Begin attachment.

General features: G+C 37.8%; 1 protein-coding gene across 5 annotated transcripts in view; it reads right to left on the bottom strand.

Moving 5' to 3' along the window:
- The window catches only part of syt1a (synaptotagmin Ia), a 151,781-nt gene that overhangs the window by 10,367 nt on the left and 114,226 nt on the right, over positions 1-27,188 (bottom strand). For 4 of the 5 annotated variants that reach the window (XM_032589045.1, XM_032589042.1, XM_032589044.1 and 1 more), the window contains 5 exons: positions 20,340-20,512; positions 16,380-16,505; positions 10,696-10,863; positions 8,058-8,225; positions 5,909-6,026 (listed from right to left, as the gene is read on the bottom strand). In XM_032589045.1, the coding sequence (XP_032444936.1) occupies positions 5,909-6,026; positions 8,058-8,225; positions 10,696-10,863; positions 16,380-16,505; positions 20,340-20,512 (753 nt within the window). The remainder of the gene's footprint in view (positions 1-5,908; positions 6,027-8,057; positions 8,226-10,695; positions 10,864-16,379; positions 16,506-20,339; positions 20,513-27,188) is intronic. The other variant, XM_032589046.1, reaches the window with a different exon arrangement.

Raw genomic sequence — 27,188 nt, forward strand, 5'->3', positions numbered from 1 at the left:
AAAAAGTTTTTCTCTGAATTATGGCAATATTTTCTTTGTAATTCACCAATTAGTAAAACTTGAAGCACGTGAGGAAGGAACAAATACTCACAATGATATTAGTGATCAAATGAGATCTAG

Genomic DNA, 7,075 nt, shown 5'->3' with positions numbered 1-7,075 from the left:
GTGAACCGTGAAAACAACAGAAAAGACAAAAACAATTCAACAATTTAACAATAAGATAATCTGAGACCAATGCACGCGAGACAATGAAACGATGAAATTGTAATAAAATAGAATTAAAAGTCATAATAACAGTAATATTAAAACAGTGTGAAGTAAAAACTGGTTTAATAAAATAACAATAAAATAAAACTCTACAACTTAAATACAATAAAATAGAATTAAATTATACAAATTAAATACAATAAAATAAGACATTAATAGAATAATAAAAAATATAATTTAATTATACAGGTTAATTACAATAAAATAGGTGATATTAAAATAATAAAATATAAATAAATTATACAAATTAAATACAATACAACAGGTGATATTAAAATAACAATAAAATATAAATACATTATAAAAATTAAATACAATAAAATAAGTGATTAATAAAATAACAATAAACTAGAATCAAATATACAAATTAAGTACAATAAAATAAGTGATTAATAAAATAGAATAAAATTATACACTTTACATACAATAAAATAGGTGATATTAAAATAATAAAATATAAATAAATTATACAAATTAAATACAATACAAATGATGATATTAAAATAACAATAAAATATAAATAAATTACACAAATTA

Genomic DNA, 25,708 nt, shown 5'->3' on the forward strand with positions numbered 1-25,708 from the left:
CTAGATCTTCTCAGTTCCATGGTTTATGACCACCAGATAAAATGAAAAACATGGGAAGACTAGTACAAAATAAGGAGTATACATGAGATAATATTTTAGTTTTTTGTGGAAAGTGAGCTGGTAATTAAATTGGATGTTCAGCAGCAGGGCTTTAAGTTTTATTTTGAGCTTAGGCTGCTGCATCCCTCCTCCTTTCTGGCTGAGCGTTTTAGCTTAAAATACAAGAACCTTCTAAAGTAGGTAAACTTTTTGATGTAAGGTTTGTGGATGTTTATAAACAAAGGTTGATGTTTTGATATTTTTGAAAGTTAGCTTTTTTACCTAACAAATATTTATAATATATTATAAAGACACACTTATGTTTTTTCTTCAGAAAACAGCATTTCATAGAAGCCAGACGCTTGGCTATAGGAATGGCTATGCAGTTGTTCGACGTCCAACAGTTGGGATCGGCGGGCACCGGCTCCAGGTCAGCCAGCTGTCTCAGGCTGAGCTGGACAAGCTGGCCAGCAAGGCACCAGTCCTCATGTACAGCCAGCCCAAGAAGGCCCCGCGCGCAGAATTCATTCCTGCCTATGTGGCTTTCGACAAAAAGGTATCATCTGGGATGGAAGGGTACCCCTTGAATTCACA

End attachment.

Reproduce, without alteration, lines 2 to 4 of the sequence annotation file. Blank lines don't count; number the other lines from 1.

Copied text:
Moving 5' to 3' along the window:
- The window catches only part of syt1a (synaptotagmin Ia), a 151,781-nt gene that overhangs the window by 10,367 nt on the left and 114,226 nt on the right, over positions 1-27,188 (bottom strand). For 4 of the 5 annotated variants that reach the window (XM_032589045.1, XM_032589042.1, XM_032589044.1 and 1 more), the window contains 5 exons: positions 20,340-20,512; positions 16,380-16,505; positions 10,696-10,863; positions 8,058-8,225; positions 5,909-6,026 (listed from right to left, as the gene is read on the bottom strand). In XM_032589045.1, the coding sequence (XP_032444936.1) occupies positions 5,909-6,026; positions 8,058-8,225; positions 10,696-10,863; positions 16,380-16,505; positions 20,340-20,512 (753 nt within the window). The remainder of the gene's footprint in view (positions 1-5,908; positions 6,027-8,057; positions 8,226-10,695; positions 10,864-16,379; positions 16,506-20,339; positions 20,513-27,188) is intronic. The other variant, XM_032589046.1, reaches the window with a different exon arrangement.

Raw genomic sequence — 27,188 nt, forward strand, 5'->3', positions numbered from 1 at the left: